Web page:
The coup leaders announced Friday that the prime minister, interim president and army chief-of-staff general had all been deposed hours after the coup attempt was launched late Thursday.
They also imposed an overnight curfew, called on members of the toppled government to surrender to the army command and confirmed that private radio stations had been shut down.
The UN Security Council condemned the military action and urged “the immediate restoration of civilian authority”, US ambassador to the United Nations Susan Rice said after council talks on Friday.
The United States, Canada and Nigeria were among others joining the chorus of condemnation of the military coup.
“We call for the release of all government leaders and urge all parties to reconcile their differences through the democratic process,” White House spokesman Jay Carney said.
Washington also issued a travel warning for Guinea-Bissau, urging American citizens “to shelter in place and avoid the downtown area of Bissau.”
The African Union’s commission chief Jean Ping condemned the “outrageous acts which undermine the efforts to stabilise the situation in Guinea-Bissau and tarnish the image of the country and Africa.”
Guinea-Bissau army chiefs had earlier met leaders of the political parties, telling them to consider what they called “a government of national unity” in which the coup leaders would control the defence and interior ministries.
“The soldiers told us… to think about a government of national unity and its composition,” one party leader, who requested anonymity, told AFP after the closed-door meeting at the former military headquarters in the southern suburbs of Bissau, which lasted for more than a hour.
The chief-of-staff General Antonio Indjai was among those who attended, though it was later announced that he had been stripped of his post.
Also present were the deputy chief-of-staff, General Mamadu Ture Kuruma; the heads of the army, air force and navy; the army’s spokesman and four colonels.
The main political parties were represented at the meeting, except that there was nobody from what was, until Thursday night, the ruling African Party for the Independence of Guinea-Bissau and Cape Verde (PAIGC).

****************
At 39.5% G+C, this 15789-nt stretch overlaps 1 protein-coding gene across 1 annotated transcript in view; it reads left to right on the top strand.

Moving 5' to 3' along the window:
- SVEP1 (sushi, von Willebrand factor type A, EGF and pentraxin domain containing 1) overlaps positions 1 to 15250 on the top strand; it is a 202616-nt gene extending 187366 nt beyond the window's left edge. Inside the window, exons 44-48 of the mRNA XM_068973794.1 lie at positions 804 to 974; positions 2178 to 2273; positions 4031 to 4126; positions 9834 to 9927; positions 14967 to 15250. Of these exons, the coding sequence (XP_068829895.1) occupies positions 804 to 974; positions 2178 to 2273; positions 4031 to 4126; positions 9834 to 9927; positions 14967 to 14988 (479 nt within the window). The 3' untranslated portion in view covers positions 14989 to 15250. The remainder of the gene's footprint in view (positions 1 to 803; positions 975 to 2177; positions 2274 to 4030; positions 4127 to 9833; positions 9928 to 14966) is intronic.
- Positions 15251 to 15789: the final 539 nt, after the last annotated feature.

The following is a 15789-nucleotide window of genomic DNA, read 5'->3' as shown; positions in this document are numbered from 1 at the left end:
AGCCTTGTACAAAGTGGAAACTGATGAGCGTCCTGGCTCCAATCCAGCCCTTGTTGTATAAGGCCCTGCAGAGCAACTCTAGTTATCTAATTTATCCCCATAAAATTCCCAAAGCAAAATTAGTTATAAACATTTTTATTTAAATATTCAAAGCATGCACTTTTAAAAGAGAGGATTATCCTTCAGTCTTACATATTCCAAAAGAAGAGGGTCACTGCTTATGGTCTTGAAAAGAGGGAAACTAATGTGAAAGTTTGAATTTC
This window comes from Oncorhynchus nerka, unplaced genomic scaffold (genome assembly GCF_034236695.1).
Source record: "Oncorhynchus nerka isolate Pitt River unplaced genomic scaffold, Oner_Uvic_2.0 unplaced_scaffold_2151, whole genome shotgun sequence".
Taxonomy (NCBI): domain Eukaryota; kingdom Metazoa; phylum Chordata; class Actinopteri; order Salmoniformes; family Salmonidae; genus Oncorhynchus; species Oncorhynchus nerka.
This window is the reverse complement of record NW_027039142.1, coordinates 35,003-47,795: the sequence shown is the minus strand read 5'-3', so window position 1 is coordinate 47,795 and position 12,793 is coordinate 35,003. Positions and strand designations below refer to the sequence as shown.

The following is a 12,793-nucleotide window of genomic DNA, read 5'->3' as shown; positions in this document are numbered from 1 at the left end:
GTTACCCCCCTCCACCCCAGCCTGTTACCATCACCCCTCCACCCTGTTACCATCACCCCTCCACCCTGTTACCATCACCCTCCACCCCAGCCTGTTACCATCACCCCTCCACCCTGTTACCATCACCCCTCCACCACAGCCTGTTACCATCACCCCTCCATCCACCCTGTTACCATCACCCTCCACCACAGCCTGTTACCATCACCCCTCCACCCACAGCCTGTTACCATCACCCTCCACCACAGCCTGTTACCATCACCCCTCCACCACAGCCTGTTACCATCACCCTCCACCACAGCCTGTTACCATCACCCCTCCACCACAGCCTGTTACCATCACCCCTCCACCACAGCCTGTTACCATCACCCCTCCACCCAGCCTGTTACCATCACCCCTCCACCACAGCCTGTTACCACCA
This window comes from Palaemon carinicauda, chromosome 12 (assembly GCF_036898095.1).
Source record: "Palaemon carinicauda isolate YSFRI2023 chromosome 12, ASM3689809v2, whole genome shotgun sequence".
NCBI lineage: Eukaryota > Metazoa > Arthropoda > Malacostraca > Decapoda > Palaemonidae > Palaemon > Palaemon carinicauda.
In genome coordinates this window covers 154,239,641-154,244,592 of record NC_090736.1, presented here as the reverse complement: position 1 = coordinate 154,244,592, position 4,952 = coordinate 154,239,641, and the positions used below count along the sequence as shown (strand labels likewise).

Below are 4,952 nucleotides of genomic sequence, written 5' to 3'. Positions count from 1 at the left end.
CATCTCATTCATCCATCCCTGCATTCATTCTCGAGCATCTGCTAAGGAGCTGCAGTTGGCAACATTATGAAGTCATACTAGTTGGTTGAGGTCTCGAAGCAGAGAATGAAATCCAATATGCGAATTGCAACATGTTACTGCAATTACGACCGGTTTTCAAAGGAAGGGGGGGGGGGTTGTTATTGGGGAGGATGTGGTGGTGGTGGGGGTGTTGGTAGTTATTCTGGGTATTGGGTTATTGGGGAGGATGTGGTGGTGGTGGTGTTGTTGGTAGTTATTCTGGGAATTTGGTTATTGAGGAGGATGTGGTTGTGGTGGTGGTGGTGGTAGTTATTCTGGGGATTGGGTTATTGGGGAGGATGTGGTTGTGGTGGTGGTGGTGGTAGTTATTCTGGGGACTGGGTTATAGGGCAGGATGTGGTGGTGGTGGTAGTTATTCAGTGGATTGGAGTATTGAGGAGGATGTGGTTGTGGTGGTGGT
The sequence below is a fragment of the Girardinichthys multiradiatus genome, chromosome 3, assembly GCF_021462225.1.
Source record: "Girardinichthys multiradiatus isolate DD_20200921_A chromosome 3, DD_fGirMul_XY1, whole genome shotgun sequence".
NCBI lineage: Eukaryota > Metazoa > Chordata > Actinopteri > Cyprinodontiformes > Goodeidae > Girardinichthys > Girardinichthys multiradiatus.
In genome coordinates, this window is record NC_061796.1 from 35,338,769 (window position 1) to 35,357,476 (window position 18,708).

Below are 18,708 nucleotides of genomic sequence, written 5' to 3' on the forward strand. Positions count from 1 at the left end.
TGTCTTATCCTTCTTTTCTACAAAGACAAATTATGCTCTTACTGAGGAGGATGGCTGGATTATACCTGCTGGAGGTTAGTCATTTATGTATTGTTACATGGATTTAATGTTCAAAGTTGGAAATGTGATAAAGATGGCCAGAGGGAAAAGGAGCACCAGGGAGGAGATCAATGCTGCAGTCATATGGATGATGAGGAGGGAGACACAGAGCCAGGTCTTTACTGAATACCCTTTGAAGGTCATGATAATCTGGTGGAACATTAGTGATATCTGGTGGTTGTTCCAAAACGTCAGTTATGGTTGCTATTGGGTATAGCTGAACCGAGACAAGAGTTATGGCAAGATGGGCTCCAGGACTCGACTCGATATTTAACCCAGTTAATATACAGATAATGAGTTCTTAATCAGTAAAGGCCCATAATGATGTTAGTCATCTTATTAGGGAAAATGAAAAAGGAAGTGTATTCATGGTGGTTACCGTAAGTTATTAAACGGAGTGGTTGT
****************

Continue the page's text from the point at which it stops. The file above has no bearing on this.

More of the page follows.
Deposed prime minister Carlos Gomes Junior, the favourite in a second-round presidential election set for this month, was seized in a military assault on his home using rocket-propelled grenades on Thursday evening.
The military also captured interim president Raimundo Pereira.
“The army confirms it has deposed the interim president Raimundo Pereira, the prime minister Carlos Gomes Junior and the army chief-of-staff General Antonio Indjai,” said Friday’s statement from the ruling “military command”.
“The three are safe and sound and are under the control of the army,” it added.
Indjai himself seized the post from his predecessor Jose Zamora Induta in an army mutiny in June 2010. At the time he was serving as his deputy.
Gomes had garnered 49 percent of the vote in the first round of the election on March 18 and campaigning for the second round was supposed to start Friday.
But on Thursday evening, soldiers armed with rocket-propelled grenades and Kalashnikov rifles launched their power grab. Gunfire and ambulance sirens echoed through a city plunged into darkness as electricity was cut off.
A military source said the arrested prime minister had been taken to army headquarters at San Vincente, 45 kilometres (28 miles) north of the capital, but the whereabouts of the president were not known.
Troops also seized the ruling party headquarters and the state radio station. On Friday, heavily armed soldiers were patrolling the streets of Bissau. They were also gathered at the finance and justice ministries.
West African regional group ECOWAS, still grappling with a putsch and rebellion in nearby Mali, also condemned the coup.
The coup leaders have already insisted they are not interested in power, stating that they acted because of an alleged “secret deal” with Angola, which has 200 troops in the country to help reform the military. They feared the Angolan force was secretly being built up.
Former colonial power Portugal, condemning the coup, rejected suggestions that there was anything untoward in the Angolan military presence.
In the days leading up to the coup, there had been fears of unrest in Guinea-Bissau, which has already suffered half a dozen coups or attempted coups since 1980.
The first round of the election had already been tainted by the assassination of former military intelligence chief Colonel Samba Diallo.
Diallo had been accused of involvement in a 2009 bombing that killed the then army chief and in turn prompted the murder of president Joao Bernardo Vieira in a revenge attack.
Since independence in 1974, Guinea-Bissau’s army and state have remained in constant, often deadly, conflict, and no president has ever completed a full term in office. Three have been overthrown and one was assassinated.
The country has also become a hub for drug-running between South America and Europe.